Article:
Weblog

2003 January

edventure

Press Robot, January 10th, 2003

Who Controls Information?,” ” By Kevin Werbach.

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Cátedra Procesamiento de Datos

Press Robot, January 10th, 2003

Creative Commons” in Spanish.

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Neural.it

Press Robot, January 10th, 2003

Creative Commons, licenze per distribuire gratuitamente e tutelare il proprio lavoro.

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Echoes-Online.de

Press Robot, January 10th, 2003

Neue Rechte für neue Zeiten,” by Julian Finn.

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En.Red.Ando

Press Robot, January 10th, 2003

Creative Commons y la profundidad del copyright,” in Spanish.

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Doctorow’s Down and Out Released Today

Glenn Otis Brown, January 9th, 2003

Down and Out in the Magic Kingdom, the first novel by blogger, cultural critic, and Electronic Frontier Foundation wonk Cory Doctorow, entered the world today. Wired‘s Mark Frauenfelder calls Down and Out “the most entertaining and exciting science fiction story I’ve read in the last few years,” and Bruce Sterling declares, “Science fiction needs Cory Doctorow!”

Doctorow has published Down and Out under a Creative Commons license.

Read our interview with the author — our latest Featured Commoner.

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The Many Faces of the Music Biz

Glenn Otis Brown, January 8th, 2003

“People are always looking for what side to be on, and there isn’t just one side. . . . I think we’re looking for a kinder, gentler, more equitable model where more people can make a living off of this stuff.”

The wise words of Jenny Toomey, musician, policy wonk, and Executive Director of the Future of Music Coalition. A nice piece in Wired News sums up FMC’s brilliant, third-annual summit in Washington this week.

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“And now you’re gonna have to get . . . used to it.”

Glenn Otis Brown, January 8th, 2003

One more from today’s cosmic copyright coincidence file:

Some of These Bootleggers, They Make Pretty Good Stuff” — a Salon piece on Bob Dylan and “the hidden industry he (unwittingly) helped create.” Thought-provoking.

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Illegal Art, Illegal Imagination

Glenn Otis Brown, January 8th, 2003

An interesting piece in the New York Times today discusses “Illegal Art: Freedom of Expression in the Corporate Age,” an exhibition dedicated to works built in part from other copyrighted works — without permission.

By sign-of-the-times coincidence, I participated in a panel yesterday entitled “The Illegal Imagination,” at the Future of Music Coalition’s superb summit in Washington D.C. Co-panelists Gigi Sohn (Public Knowledge), Siva Vaidhyathan (NYU), musician Alfonzo Blackwell, and moderator Ira Glass (This American Life) and I discussed precisely the same issues. Aided by spirited audience participation (one of the many great hallmarks of the FMC gathering), we discussed hip-hop and sampling, the ever-growing world of “mash-up” media, and copyright’s influence on creativity, generally.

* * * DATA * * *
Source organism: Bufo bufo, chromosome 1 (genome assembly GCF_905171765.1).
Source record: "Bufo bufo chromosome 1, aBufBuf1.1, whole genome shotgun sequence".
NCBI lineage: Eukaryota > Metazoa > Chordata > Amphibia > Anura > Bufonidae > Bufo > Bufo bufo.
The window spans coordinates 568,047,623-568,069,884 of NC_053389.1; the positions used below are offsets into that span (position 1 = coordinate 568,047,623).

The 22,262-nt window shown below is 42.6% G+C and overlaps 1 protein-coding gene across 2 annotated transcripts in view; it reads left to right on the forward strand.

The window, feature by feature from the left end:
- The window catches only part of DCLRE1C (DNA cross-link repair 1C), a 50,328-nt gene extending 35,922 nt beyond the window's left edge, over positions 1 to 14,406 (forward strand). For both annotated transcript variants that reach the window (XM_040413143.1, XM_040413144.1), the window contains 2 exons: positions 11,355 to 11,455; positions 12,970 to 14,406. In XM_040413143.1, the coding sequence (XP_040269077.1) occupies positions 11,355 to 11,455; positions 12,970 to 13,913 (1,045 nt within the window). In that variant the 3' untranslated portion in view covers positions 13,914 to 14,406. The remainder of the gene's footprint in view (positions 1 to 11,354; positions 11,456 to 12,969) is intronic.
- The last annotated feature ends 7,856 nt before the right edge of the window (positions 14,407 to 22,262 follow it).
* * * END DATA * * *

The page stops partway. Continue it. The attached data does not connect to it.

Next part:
“Though copyright law can make for arcane discussion,” writes the Times‘ Chris Nelson, “popular culture has brimmed with the subject of late.”

And brim it will. As readers of this blog already know, few can afford to consider copyright “arcane” for much longer. Whether you’re an artist, a fan, a coder, or a casual web-surfer, knowing the ins and outs of copyright — for better or worse — is already part of getting by in the wired world. Copyright’s not just for lawyers anymore.

Glenn Otis Brown

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Prentice Hall to Publish Bruce Perens ‘Open Source’ Books

Glenn Otis Brown, January 7th, 2003

Innovative content licensing seems to be catching on — even beyond the efforts of Creative Commons.

Prentince Hall PTR recently announced that they’ll publish a series of technical books under open-content licenses. Read the Slashdot story.

Kudos to Bruce Perens for brokering the move, and to Prentice Hall for joining O’Reilly and Associaties in the elite club of enlightened commercial publishers.

(You’ll recall that the O’Reilly folks recently adopted our Founder’s Copyright, under which they’ll release certain copyrights into the public domain after 14 years, with an option to renew for another 14 — just as the Framers’ of the U.S. Constitution would have had it.)

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